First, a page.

(16 Sep 2010)
1. Pan from wall to Bernard Valero in his office, working at his desk
2. SOUNDBITE (English) Bernard Valero, Foreign ministry spokesman:
"So we can right now confirm that a group of seven people were kidnapped last night in the region of Arlit in Niger. Among this group we have five French citizens, one from Madagascar, the other one, the 7th, from Togo."
3. Mid of Valero looking at his computer
4. SOUNDBITE (English) Bernard Valero, Foreign ministry spokesman:
"So we are here in Paris, we are in permanent contact, permanent touch with two French companies for which these people, these compatriots were working, Areva company and another one. Of course we are also in touch with families of our compatriots."
5. Mid of Valero looking at his computer
6. SOUNDBITE (English) Bernard Valero, Foreign ministry spokesman:
"Not yet, not yet. We don't have any claims, we haven't received any claim or even any clue from the kidnappers. We don't know who they are. That's why its so important and that's what we are trying to do right now, to gather information about what exactly happened last night in Arlit."
7. Mid of Valero in his office
8. SOUNDBITE (French) Bernard Valero, Foreign ministry spokesman:
"We all remember sadly about the brutal assassination of our fellow citizen Michel Germaneau a few months ago, in July so of course it (Al-Qaida in the Islamic Maghreb) could be behind this kidnapping and we can't neglect any lead but there could be some other explanations as well. You know, kidnapping is a very lucrative business for some people so we are in the phase of identification of the possible origin of this kidnapping and we are going to devote all our energy and our force on it."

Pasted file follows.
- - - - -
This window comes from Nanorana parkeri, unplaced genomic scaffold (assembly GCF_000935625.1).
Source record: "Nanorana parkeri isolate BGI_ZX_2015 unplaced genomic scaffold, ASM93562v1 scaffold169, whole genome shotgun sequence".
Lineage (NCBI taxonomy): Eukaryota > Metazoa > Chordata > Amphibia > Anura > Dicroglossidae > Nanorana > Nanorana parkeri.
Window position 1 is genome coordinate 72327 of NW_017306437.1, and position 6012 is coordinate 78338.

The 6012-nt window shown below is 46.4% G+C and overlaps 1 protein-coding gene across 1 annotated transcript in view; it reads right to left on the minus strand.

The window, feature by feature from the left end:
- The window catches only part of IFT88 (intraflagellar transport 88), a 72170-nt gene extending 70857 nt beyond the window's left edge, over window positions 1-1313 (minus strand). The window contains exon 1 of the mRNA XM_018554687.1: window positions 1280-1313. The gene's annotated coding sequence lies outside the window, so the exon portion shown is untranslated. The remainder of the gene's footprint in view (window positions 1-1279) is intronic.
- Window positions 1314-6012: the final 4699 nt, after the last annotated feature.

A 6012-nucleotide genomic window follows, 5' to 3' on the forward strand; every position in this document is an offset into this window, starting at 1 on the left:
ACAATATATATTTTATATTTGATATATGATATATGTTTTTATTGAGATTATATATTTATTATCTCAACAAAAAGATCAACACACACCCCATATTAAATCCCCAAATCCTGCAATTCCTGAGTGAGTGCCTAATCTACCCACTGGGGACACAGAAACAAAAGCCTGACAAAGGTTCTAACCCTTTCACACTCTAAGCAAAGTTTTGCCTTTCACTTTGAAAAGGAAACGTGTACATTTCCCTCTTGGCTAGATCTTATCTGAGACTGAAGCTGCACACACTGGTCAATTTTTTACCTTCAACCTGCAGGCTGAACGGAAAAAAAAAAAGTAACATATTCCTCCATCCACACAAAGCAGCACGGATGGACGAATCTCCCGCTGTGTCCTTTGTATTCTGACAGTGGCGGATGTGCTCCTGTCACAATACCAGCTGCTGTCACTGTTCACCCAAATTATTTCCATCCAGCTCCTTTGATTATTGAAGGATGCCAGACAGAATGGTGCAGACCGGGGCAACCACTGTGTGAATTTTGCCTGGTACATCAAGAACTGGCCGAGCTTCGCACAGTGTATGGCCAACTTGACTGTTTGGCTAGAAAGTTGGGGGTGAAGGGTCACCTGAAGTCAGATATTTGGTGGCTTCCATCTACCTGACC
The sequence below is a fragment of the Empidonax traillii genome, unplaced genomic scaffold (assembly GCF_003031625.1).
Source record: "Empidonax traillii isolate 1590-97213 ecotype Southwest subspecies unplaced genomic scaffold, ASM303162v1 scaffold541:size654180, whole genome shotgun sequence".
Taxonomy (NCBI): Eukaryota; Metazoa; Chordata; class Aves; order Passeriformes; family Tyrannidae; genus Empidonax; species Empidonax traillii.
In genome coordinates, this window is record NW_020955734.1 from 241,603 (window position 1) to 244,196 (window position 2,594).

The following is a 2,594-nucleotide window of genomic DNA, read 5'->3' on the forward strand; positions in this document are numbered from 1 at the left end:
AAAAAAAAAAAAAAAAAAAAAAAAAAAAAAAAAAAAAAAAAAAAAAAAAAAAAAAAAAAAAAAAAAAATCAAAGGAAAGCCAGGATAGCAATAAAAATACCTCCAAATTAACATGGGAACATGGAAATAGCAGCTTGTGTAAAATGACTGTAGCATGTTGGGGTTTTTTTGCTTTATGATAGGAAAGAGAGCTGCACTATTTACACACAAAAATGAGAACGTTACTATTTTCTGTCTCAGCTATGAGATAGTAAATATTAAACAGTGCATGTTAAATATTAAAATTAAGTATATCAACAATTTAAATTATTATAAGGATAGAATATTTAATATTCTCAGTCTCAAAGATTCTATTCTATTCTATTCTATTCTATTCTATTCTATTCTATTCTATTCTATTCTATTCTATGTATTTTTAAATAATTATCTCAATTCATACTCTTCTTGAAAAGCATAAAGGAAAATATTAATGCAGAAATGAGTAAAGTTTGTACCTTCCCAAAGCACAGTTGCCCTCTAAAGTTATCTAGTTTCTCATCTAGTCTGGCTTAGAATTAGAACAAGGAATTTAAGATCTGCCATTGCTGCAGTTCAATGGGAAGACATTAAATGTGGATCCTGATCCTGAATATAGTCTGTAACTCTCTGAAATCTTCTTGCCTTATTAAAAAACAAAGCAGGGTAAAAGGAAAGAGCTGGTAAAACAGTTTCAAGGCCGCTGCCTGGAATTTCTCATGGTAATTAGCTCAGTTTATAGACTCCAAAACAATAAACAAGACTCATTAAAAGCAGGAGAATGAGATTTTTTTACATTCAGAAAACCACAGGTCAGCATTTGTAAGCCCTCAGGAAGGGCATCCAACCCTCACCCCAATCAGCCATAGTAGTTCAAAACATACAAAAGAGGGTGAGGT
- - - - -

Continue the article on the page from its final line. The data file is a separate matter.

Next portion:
9. Wide of Valero with TV crew
10. Various of exterior of Areva Headquarters
Seven people working with French nuclear reactor builder Areva were kidnapped overnight in northern Niger, a spokeswoman for the state-owned company said on Thursday.
The seven were kidnapped overnight on Wednesday to Thursday near the town of Arlit, Areva spokeswoman Pauline Briand said.
Two of those abducted, a man and a woman, were Areva employees and French citizens and the five others worked for Areva subcontractor Satom, she said.
Briand declined to provide their nationalities or any further details.
She said the company had not yet received any claim of responsibility for the kidnappings.
French Foreign Ministry spokesman Bernard Valero confirmed the kidnappings and said French authorities are "totally mobilised" to respond to the situation.
Arlit, located in the Sahara region, about 745 miles (1,200 kilometres) northeast of the capital, Niamey, was built to house workers in two large uranium mines nearby.
Uranium, a metal used to make nuclear fuel, is a lucrative export for Niger, and Areva, the world's largest nuclear manufacturer, gets much of its uranium from the desperately poor country.
Areva employees working in Niger have been abducted in the past.
In 2008, the company announced the release of four of its employees, all French nationals, who had been kidnapped by a rebel group, the Movement for Justice, which opposes the mining of ancestral lands.
Al-Qaida's North African affiliate is also active in the region and has targeted French and other European nationals in previous kidnappings.
Al-Qaida in the Islamic Maghreb, or North Africa, claimed responsibility for the July execution of an ailing 78-year-old French aid worker.
Michel Germaneau was slain in Mali three months after his initial abduction in Niger in April.
The leader of al-Qaida's North African branch said the Frenchman was killed in retaliation for the deaths of six al-Qaida members in a military operation in the Sahara.
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